Who tells history?

Symposium:


Session Title:

  • Latin American Forum #1: Alternative History of Computer Music

Presentation Title:

  • Who tells history?

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Abstract:

  • Panel: Latin American Forum #1: Alternative History of Computer Music

    Who tells history: Who knows about it or who has the opportunity to do it? We can find several versions on the development of electronic musical instruments during the past century but it is unusual to find a reference to devices coming from non first-world countries. Why is this happening?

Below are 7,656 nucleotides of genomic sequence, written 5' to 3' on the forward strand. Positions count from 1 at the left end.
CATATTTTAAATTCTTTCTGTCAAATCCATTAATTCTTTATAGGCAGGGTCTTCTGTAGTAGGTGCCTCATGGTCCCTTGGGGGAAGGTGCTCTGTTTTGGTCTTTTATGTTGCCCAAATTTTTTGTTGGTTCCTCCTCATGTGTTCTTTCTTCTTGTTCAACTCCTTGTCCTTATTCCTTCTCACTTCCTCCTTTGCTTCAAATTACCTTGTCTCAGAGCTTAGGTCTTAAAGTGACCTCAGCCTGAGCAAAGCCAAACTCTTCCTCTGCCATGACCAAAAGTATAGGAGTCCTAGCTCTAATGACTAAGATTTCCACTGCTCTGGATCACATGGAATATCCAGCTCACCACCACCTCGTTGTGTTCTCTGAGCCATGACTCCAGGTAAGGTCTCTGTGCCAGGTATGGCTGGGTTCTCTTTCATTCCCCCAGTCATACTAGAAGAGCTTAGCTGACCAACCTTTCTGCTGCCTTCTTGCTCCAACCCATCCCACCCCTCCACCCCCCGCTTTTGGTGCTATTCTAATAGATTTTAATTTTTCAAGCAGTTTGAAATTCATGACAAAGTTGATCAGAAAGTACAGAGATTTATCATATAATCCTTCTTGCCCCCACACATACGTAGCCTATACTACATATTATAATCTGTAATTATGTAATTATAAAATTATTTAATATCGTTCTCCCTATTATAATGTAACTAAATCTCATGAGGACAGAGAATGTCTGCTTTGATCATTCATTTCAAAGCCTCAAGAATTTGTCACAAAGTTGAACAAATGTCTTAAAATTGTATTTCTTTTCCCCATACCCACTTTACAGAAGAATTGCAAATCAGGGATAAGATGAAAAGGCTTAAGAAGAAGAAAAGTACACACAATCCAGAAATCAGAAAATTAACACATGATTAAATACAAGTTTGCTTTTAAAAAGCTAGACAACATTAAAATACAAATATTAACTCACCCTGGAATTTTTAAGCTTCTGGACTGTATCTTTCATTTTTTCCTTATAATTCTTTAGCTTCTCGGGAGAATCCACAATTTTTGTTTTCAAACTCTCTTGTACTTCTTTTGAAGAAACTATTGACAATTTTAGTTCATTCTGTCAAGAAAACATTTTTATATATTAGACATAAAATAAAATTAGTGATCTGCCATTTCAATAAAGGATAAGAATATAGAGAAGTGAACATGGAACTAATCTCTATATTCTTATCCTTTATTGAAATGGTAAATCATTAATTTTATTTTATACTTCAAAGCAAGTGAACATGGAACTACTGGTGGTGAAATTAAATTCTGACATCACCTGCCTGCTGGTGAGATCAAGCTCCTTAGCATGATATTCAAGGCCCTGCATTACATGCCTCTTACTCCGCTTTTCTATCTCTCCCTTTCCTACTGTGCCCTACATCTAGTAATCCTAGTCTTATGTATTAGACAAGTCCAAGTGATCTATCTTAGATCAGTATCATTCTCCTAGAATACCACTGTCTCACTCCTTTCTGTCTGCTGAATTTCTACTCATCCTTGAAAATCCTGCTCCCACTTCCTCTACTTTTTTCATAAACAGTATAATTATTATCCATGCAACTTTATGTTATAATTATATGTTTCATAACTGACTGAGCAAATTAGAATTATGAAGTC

Juan Blanco registered the description and design of a new musical instrument at the Patent and Trademark Office of Cuba in 1942. He called his creation the “Multiórgano” (Multiorgan). The Multiorgan concept predated the Mellotron by several years. Raúl Pavón, a Mexican engineer interested both in electronics and music, developed in 1960 a small electronic musical instrument that featured an oscillator with multiple waveform outputs, a variety of filters, an envelope generator, a white noise generator and a keyboard, among other materials. Pavón named the instrument the “Omnifón”. It was among the firsts voltage-controlled electronic sound synthesizers built. In Argentina, Fernando von Reichenbach invented the Analog Graphic Converter (a.k.a. Catalina) in the 60s. It was used to transform graphic scores -from drawings done on a paper roll- into electronic control signals adapted to work with analog equipment in producing electroacoustic music. If you know about the history of the electronic arts -in general- or the history of electroacoustic music and its associated technologies -in particular- but never heard about these persons, it is clear that something has not been said. It has been lost (in translation?) or for some reason didn’t show up in the official history (story?). If history is written by the winners: Are those persons some of the losers of the electronic-arts history? And why is that still happening?

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